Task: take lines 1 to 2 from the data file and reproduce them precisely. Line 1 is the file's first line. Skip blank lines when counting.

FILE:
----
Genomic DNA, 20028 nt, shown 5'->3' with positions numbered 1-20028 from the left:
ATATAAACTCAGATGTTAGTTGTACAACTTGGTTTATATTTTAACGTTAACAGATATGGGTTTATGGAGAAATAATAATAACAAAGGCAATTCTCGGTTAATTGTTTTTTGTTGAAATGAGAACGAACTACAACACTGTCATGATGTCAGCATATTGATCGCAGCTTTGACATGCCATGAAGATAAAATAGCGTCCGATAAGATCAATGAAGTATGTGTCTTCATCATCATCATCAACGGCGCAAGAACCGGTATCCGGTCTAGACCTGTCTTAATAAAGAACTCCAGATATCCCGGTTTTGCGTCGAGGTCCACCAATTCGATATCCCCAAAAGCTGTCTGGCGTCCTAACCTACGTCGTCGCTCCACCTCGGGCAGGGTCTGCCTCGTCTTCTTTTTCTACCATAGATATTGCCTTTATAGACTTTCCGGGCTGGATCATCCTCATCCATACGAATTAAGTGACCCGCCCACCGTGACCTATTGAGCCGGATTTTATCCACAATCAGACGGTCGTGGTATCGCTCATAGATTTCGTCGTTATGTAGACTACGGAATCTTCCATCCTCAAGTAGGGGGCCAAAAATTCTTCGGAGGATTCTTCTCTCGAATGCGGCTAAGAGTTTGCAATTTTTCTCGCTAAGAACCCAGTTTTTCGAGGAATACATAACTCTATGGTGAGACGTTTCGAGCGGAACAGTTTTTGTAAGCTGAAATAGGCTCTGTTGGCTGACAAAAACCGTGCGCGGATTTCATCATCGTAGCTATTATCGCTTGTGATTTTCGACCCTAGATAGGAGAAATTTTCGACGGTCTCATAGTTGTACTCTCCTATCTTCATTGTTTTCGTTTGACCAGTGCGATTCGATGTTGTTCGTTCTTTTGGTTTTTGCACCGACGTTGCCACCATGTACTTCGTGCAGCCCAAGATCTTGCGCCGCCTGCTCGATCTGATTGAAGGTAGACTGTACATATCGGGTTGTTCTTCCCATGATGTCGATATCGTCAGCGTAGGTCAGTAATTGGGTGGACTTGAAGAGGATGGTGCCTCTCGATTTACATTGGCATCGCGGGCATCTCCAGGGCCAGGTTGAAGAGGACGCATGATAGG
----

Genomic DNA, 20028 nt, shown 5'->3' with positions numbered 1-20028 from the left:
ATATAAACTCAGATGTTAGTTGTACAACTTGGTTTATATTTTAACGTTAACAGATATGGGTTTATGGAGAAATAATAATAACAAAGGCAATTCTCGGTTAATTGTTTTTTGTTGAAATGAGAACGAACTACAACACTGTCATGATGTCAGCATATTGATCGCAGCTTTGACATGCCATGAAGATAAAATAGCGTCCGATAAGATCAATGAAGTATGTGTCTTCATCATCATCATCAACGGCGCAAGAACCGGTATCCGGTCTAGACCTGTCTTAATAAAGAACTCCAGATATCCCGGTTTTGCGTCGAGGTCCACCAATTCGATATCCCCAAAAGCTGTCTGGCGTCCTAACCTACGTCGTCGCTCCACCTCGGGCAGGGTCTGCCTCGTCTTCTTTTTCTACCATAGATATTGCCTTTATAGACTTTCCGGGCTGGATCATCCTCATCCATACGAATTAAGTGACCCGCCCACCGTGACCTATTGAGCCGGATTTTATCCACAATCAGACGGTCGTGGTATCGCTCATAGATTTCGTCGTTATGTAGACTACGGAATCTTCCATCCTCAAGTAGGGGGCCAAAAATTCTTCGGAGGATTCTTCTCTCGAATGCGGCTAAGAGTTTGCAATTTTTCTCGCTAAGAACCCAGTTTTTCGAGGAATACATAACTCTATGGTGAGACGTTTCGAGCGGAACAGTTTTTGTAAGCTGAAATAGGCTCTGTTGGCTGACAAAAACCGTGCGCGGATTTCATCATCGTAGCTATTATCGCTTGTGATTTTCGACCCTAGATAGGAGAAATTTTCGACGGTCTCATAGTTGTACTCTCCTATCTTCATTGTTTTCGTTTGACCAGTGCGATTCGATGTTGTTCGTTCTTTTGGTTTTTGCACCGACGTTGCCACCATGTACTTCGTGCAGCCCAAGATCTTGCGCCGCCTGCTCGATCTGATTGAAGGTAGACTGTACATATCGGGTTGTTCTTCCCATGATGTCGATATCGTCAGCGTAGGTCAGTAATTGGGTGGACTTGAAGAGGATGGTGCCTCTCGATTTACATTGGCATCGCGGGCATCTCCAGGGCCAGGTTGAAGAGGACGCATGATAGG